Category Archives: Lutheran Church-Missouri Synod

God and the Public School

Concerning this, there is this:

It has also been referred this to us as un-American, that we are not satisfied with public schools, but build and maintain our own schools alongside them, namely congregational schools. Even German political newspapers have kept their eyes on us during the recently conducted “school struggle”, in which the “state” was actually asked to prohibit the establishing and maintaining of church schools alongside the state schools, on the grounds that church schools are dangerous to the welfare of the state. These remarks first came from the radical unbelieving side and therefore have not particularly astonished us. The hatred against Christianity proved to be stronger than a certain amount of love for the German language. But not only the spokesmen for professional unbelief demanded the suppression of congregational schools. Ecclesiastical sectarian papers designated them “as contradictory to the institutions of the country” and entered the fierce struggle against our schools. This must appear strange in the highest degree to all sober Christians.

We are an anomaly here in America, for which we scarcely find an example in other countries. Wherever the Christian Church is also merely a small force, there it also presses for Christian schools. Everywhere you can see where there is still a somewhat Christian understanding that the Christian school belongs to the Christian church. If Christian missions wish to assert themselves and gain a foothold in a country, then they set their attention from the outset on the establishing and maintaining of Christian schools. Americans missions are no exception. They maintain in Africa, Asia, and wherever they work especially the Christian school with particular zeal.

But things are different in America itself. Although the Christian Church is a power in this country, yes, although there is almost no country on Earth where the Christian Church exerts such an influence on public life as in the United States of America, we believe that we are still faced with the astonishing fact that the vast majority of Protestant Christians have no religious schools and will know nothing of Christian Schools. Even the greatest number of sectarian fellowships, Baptists, Methodists and Presbyterians, with their approximately 100,000 congregations have no Christian schools. People who would be earnest Christians still entrust their uneducated children year after year throughout the week to the non-religious state schools, in order to remember that only on Sundays Christian children are in Christian schools. One is satisfied with “Sunday Schools”. And this is considered in general not as an emergency – for where should a state of emergency also come with the full freedom of the Church and with rich earthly means, over which these fellowships mostly have? – but regarded as the right state of things. Among the Protestant sects only the Episcopalians and the German Unionists are a partial exception. Also not all who would be Lutherans have Christians schools. In the General Synod and the General Council, with the exception of the Swedish Augustana Synod, one usually has no Christian school, although it is recognized that there are more exceptions to the rule in the Council than in the General Synod.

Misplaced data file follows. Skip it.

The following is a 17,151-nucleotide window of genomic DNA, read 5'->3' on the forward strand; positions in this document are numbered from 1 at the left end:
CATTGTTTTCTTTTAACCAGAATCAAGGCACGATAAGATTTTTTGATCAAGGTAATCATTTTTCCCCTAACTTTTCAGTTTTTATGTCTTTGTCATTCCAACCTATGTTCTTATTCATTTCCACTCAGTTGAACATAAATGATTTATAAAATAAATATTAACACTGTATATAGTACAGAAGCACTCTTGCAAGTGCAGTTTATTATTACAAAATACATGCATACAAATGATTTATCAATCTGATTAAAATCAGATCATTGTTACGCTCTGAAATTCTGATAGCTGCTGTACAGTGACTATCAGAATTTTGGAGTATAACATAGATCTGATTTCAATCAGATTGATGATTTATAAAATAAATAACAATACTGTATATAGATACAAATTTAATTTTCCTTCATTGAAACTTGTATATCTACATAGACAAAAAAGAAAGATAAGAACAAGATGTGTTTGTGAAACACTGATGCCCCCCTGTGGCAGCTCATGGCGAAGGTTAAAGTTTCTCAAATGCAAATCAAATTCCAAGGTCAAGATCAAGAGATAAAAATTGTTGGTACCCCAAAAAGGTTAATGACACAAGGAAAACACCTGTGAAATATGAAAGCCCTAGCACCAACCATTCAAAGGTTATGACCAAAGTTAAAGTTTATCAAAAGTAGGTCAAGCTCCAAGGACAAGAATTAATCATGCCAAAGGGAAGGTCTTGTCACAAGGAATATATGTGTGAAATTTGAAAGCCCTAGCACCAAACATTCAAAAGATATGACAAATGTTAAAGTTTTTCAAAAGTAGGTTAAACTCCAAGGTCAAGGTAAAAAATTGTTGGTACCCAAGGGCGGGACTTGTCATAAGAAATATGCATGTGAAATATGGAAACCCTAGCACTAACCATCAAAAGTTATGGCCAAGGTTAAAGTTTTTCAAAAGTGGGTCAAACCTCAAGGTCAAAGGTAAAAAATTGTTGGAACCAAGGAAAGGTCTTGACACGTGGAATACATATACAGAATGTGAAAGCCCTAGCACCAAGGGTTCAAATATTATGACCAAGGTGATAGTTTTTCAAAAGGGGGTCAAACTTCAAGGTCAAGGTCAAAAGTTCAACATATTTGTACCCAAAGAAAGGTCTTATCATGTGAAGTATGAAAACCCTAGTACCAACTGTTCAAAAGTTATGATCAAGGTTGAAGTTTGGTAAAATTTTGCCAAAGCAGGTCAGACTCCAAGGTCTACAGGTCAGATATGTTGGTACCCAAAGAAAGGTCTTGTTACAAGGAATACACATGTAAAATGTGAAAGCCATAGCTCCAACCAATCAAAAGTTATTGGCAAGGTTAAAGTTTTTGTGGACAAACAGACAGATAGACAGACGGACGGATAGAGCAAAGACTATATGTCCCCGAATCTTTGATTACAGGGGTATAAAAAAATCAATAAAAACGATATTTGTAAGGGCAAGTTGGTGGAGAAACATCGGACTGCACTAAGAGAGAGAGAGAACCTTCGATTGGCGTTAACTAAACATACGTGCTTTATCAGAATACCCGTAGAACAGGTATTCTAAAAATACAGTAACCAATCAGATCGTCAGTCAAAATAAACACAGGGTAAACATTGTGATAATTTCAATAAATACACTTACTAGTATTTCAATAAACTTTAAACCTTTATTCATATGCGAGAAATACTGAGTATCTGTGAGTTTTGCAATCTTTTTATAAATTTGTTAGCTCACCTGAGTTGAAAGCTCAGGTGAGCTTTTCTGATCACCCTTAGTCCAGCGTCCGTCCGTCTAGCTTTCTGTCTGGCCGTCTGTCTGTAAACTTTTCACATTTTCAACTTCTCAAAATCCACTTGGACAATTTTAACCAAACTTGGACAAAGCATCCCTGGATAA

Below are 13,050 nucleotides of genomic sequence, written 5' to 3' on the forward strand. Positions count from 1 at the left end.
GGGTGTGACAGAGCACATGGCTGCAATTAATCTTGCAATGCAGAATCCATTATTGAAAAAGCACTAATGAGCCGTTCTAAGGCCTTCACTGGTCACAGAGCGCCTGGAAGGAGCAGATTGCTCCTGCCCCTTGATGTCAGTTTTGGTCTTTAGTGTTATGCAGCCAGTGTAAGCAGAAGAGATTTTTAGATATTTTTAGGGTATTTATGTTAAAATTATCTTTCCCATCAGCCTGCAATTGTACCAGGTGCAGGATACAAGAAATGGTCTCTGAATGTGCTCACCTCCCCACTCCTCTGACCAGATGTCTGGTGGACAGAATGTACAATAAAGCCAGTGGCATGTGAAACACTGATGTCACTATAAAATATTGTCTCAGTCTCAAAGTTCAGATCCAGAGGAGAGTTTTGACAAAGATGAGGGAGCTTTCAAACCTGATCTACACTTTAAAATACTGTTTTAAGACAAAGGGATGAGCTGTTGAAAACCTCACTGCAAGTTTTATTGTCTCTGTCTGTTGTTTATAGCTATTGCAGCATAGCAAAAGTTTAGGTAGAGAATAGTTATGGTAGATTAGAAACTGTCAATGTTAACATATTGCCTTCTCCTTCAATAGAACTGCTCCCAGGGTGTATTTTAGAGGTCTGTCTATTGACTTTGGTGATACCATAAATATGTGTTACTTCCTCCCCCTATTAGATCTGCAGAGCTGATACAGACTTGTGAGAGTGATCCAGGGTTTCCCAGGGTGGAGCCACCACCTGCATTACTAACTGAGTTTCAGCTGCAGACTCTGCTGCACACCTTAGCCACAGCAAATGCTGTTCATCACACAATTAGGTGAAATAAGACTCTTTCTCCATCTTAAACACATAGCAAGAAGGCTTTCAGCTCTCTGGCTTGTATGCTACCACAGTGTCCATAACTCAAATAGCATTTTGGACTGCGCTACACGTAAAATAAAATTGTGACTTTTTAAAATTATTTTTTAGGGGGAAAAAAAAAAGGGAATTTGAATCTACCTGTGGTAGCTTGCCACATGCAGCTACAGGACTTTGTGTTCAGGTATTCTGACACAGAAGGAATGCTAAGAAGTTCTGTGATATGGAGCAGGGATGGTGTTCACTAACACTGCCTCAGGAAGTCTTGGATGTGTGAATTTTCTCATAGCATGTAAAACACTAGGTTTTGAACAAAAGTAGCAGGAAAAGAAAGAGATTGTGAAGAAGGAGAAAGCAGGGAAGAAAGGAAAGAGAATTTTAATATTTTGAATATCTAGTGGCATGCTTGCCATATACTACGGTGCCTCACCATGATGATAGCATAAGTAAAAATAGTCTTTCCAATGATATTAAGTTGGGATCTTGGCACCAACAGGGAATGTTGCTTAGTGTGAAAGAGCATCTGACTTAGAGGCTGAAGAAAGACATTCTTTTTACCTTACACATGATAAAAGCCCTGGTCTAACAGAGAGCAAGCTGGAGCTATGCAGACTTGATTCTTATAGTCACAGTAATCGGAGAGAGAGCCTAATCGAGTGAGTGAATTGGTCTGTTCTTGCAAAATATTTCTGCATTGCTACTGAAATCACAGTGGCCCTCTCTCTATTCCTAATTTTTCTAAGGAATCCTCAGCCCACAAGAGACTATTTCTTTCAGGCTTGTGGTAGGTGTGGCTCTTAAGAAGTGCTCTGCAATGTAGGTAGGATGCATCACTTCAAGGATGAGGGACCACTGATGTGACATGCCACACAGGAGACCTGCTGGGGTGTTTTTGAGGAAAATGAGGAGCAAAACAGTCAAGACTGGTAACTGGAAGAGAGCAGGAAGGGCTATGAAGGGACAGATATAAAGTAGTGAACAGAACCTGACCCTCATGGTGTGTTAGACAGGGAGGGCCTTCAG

How could it come to this miserable condition? Generally speaking: the great mass of Christians in America has fared as some pagan peoples of ancient and modern times. If certain gross sins were public and in fashion a long time among the heathen, then the natural conscience ultimately was drowned out and one lost the feeling for sin. So also in Christian America the Christian conscience has been dulled by long practice regarding the lack of the Christian school. By the long, evil practice it has reached the point that only very rarely stimulates the feeling that the non-religious school may be an impertinence to the Christian Church. We inquire further into the sources that lie behind this abnormal condition as no doubt several factors here work together.

First of all, sectarian Christianity in this country almost without exception is the Arminian type. The very essence of Christianity, the Gospel, the doctrine of justification of a sinner by faith in the Gospel, retrogresses; however, an externally legalistic way, “to keep the commandments”, is pushed to the foreground as the real essence of Christianity. The specific distinction between nature and grace is blurred. Christianity often is regarded only as a higher morality that develops under a certain care of natural morality. So one can be satisfied with the non-religious public schools as long as “to do right” in inculcated in them. A chapter from the Bible is now read in the public schools even at the beginning of class, so one is easily persuaded that the public schools are still even a kind of Christian schools.

However, the main reason why one is content with public schools and basically looks at every congregational school as an “attack on our American institutions”, is yet another. The average American, not just the “natives” but in many cases also the “foreigner”, considers the establishment of “public schools” with the riches thrown out by state funds as the non plus ultra of political-social wisdom. Nevertheless, individual sober men always have warned, even from Anglo-American circles, about the overestimation of public schools, nevertheless the public school over time has become a kind of national idol in the country. The vast majority of American Christians have taken themselves captive to this trend and the obligation to establish and maintain Christian schools is allowed to move entirely out of sight.